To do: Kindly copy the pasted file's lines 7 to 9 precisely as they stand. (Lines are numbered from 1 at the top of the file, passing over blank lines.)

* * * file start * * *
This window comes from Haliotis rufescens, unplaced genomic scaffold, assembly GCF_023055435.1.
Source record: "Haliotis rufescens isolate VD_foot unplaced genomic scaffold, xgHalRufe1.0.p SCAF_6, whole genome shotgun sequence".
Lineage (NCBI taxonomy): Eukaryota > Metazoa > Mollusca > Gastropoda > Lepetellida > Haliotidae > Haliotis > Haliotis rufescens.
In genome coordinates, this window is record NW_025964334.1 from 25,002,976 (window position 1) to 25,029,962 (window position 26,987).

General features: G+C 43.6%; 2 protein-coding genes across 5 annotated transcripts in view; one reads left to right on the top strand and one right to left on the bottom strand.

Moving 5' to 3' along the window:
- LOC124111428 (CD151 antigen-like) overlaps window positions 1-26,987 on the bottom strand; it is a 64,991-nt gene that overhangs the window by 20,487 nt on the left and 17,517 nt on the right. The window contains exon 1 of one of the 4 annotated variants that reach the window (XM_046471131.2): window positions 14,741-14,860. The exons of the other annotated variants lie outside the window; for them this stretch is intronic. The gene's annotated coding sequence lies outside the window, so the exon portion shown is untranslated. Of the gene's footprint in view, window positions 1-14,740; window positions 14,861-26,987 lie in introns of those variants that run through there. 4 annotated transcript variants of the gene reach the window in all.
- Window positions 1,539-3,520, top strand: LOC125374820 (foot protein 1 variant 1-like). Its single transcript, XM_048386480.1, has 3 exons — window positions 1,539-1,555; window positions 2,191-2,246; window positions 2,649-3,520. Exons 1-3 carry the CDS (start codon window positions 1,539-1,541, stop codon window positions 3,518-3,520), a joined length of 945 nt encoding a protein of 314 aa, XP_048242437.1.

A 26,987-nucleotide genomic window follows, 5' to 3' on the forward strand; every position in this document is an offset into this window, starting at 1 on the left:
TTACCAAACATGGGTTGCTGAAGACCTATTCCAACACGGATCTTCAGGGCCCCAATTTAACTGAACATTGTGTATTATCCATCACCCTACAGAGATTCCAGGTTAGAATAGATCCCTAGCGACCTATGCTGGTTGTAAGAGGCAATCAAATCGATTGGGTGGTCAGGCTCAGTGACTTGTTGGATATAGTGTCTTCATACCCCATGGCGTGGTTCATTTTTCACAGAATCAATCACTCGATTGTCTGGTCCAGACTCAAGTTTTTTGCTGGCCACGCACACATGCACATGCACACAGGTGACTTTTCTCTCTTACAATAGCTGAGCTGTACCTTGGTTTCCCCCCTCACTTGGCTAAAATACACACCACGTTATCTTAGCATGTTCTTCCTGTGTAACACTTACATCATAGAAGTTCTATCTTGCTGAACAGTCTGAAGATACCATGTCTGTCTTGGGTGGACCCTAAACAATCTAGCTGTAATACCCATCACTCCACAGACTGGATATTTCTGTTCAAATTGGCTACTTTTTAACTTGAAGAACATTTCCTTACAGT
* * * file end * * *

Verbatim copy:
- LOC124111428 (CD151 antigen-like) overlaps window positions 1-26,987 on the bottom strand; it is a 64,991-nt gene that overhangs the window by 20,487 nt on the left and 17,517 nt on the right. The window contains exon 1 of one of the 4 annotated variants that reach the window (XM_046471131.2): window positions 14,741-14,860. The exons of the other annotated variants lie outside the window; for them this stretch is intronic. The gene's annotated coding sequence lies outside the window, so the exon portion shown is untranslated. Of the gene's footprint in view, window positions 1-14,740; window positions 14,861-26,987 lie in introns of those variants that run through there. 4 annotated transcript variants of the gene reach the window in all.
- Window positions 1,539-3,520, top strand: LOC125374820 (foot protein 1 variant 1-like). Its single transcript, XM_048386480.1, has 3 exons — window positions 1,539-1,555; window positions 2,191-2,246; window positions 2,649-3,520. Exons 1-3 carry the CDS (start codon window positions 1,539-1,541, stop codon window positions 3,518-3,520), a joined length of 945 nt encoding a protein of 314 aa, XP_048242437.1.

A 26,987-nucleotide genomic window follows, 5' to 3' on the forward strand; every position in this document is an offset into this window, starting at 1 on the left: